More than 3.5 million people at risk of famine in Niger

Published: 1 November 2005

More than 3.5 million people are currently at risk of famine in Niger, according to international agency Oxfam. One in four Nigerans are affected. Without increased international assistance, affected communities will face rising malnutrition and loss of livelihoods. A humanitarian crisis is looming across West Africa’s Sahel Region with other countries, including Mali and Mauritania, also affected. International attention is slowly turning to the Sahel but it has not yet led to sufficient increases in aid to the region. Donor governments must urgently provide more funding for emergency assistance, especially the provision of food, fodder for livestock and seeds for the coming planting season.

More than 3.5 million people are currently at risk of famine in Niger, according to international agency Oxfam. One in four Nigerans are affected. Without increased international assistance, affected communities will face rising malnutrition and loss of livelihoods.
A humanitarian crisis is looming across West Africa’s Sahel Region with other countries, including Mali and Mauritania, also affected. International attention is slowly turning to the Sahel but it has not yet led to sufficient increases in aid to the region. Donor governments must urgently provide more funding for emergency assistance, especially the provision of food, fodder for livestock and seeds for the coming planting season.

The crisis in Niger has been highlighted by the UN Under-Secretary General for Humanitarian Affairs, Mr Jan Egeland, as the world's number one forgotten emergency. Oxfam stresses that funds generously provided in the aftermath of the Asian Tsunami must not detract donor's attention from humanitarian crises across the rest of the world, particularly in Africa.

In Niger Oxfam has been working with grassroots partner organisations AREN, Mooriben and AIP-Takkayt. In recent months they have reached more than 100,000 people with a total of 900 tons of subsidized cereals (50% of the market prices).

A rapid scale-up of assistance is urgently needed. In the coming months Oxfam, together with partners in Niger, will continue to distribute food among the affected population. They will also distribute seeds for planting and feed and fodder for animals. In the first phase 200,000 people will benefit from food aid and food for work activities to fulfil their basic food needs until the next harvest. Oxfam will also engage in conflict prevention and management with nomadic herders and farming communities. Increased tension between these groups over water usage and access to grazing areas has arisen as a result of the drought.

Last year’s harvest was poor due to a massive locust invasion and inadequate rains. As a result, household stocks are severely depleted and prices for human and animal food have increased dramatically. “Prices have multiplied too many times. While I used to be able to buy one bag of 100 kg millet after selling one or two healthy goats I would now need to sell three to five goats for the same amount,” says Mrs. Aissa Maman, a farmer in Niger.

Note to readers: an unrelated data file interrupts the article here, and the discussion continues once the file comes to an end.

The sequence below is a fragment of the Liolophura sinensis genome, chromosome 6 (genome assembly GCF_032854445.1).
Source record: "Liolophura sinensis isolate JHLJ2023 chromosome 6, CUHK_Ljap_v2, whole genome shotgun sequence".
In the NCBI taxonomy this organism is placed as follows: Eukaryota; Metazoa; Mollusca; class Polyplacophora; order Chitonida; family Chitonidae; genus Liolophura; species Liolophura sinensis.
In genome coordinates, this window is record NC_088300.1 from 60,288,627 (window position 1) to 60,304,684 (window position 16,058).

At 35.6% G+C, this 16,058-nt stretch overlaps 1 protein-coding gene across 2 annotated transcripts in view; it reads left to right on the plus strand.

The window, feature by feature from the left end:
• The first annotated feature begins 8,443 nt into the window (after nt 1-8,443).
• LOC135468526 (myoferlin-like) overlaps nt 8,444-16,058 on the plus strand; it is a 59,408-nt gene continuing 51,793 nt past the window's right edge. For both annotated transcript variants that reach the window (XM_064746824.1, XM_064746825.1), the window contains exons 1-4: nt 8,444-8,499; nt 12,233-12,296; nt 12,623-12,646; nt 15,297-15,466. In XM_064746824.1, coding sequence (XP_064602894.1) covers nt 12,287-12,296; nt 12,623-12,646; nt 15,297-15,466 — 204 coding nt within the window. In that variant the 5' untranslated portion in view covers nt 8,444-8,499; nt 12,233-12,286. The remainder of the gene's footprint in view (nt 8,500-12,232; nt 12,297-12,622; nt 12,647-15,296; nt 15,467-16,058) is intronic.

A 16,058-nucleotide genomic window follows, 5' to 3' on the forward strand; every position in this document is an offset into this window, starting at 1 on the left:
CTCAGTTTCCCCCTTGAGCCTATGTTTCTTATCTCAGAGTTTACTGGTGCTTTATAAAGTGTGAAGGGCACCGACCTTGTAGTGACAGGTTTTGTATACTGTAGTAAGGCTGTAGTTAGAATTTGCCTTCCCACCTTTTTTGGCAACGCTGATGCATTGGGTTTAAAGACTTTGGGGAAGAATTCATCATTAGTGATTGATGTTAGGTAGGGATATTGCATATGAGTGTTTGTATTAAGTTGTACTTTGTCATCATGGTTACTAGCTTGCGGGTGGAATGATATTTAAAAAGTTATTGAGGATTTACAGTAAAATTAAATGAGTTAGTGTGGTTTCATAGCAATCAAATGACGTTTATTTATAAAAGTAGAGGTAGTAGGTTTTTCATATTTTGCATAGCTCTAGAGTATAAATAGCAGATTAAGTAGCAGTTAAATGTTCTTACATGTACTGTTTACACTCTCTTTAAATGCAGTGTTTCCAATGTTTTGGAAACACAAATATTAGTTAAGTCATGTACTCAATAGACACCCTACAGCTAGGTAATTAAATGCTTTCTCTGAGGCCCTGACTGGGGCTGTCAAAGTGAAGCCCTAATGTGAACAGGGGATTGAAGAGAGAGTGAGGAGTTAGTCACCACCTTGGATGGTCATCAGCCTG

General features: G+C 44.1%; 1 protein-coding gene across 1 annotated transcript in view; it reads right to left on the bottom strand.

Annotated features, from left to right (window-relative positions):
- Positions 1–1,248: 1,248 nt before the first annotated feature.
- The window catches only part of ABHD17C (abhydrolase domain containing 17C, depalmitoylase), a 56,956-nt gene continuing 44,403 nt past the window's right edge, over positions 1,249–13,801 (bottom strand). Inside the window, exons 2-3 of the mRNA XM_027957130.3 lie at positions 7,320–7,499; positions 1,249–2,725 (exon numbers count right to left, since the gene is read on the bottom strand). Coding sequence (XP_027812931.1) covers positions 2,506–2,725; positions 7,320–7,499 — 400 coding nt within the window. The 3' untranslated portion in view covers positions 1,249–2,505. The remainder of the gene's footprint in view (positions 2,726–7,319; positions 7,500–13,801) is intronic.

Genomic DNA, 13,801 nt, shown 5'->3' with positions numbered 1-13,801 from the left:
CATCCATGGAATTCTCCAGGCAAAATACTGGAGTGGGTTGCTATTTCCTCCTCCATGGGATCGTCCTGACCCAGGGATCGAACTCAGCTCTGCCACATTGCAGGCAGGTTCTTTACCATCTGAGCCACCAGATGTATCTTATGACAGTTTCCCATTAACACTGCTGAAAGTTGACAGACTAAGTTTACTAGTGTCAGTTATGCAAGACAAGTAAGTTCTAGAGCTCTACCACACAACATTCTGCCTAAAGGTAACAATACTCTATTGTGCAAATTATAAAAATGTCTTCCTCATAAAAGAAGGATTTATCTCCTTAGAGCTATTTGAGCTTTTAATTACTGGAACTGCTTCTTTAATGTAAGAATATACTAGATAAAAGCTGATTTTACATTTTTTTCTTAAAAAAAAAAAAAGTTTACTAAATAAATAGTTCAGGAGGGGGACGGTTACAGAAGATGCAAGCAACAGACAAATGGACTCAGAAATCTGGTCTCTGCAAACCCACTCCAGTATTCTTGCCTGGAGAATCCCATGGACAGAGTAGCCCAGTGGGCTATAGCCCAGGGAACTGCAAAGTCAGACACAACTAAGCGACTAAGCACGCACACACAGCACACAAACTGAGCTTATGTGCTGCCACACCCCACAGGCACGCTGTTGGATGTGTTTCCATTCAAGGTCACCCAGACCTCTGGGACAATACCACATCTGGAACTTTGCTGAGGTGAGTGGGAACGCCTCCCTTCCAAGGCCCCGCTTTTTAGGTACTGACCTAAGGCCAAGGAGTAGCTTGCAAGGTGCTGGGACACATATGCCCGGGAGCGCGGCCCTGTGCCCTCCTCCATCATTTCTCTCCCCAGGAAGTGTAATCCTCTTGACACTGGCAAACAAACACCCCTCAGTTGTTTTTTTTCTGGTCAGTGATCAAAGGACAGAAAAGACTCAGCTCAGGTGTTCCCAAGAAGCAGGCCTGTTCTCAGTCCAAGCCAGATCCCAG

Both farming and nomadic herder groups are affected by the crisis and are using coping strategies that are further eroding their livelihoods. There are reports that farmers do not have sufficient seeds for planting and that more cattle are being offered for sale than is usual at this time of year.

There are also rapidly rising rates of malnutrition in children with increasing numbers being registered in therapeutic feeding centres. Paul van Wijk, Novib/Oxfam Netherlands’s program officer who just returned from Niger said, “People only eat one meal a day instead of three. Despite health risks they eat leaves and fruit, too bitter for the cattle to eat. Exhausted cattle about to die are being sold to mobile abattoirs and the dried meat is sold in the cities.“

“It will take years for the nomadic herder communities to fully recover from this crisis. The distribution of seeds and animal feed is vital for future food security and the preservation of livestock for breeding,” says Paul van Wijk.

At the G8 Summit in Gleneagles next week Oxfam is asking world leaders to commit to a total of an extra $50 billion in aid globally, half of it for Africa. This money is vitally needed, in part to tackle humanitarian crises like the current food security crisis in Niger and the wider Sahel region. It is vital that any increases in aid to Africa must be effective immediately, and they must be "new money" - in other words, they must not be at the expense of poor people on other continents and they must not be re-announcements of promises rich countries have already made .

Contact Information

For more information and interviews:
Novib, Oxfam Netherlands press office, Annette Rayer, tel: 31 70-3421638 / 31 6-51568878.
Nick Ireland, Oxfam Great Britain Regional Humanitarian Coordinator, currently in Niger, tel: 227 408522 221 639 5506
Digital pictures are available.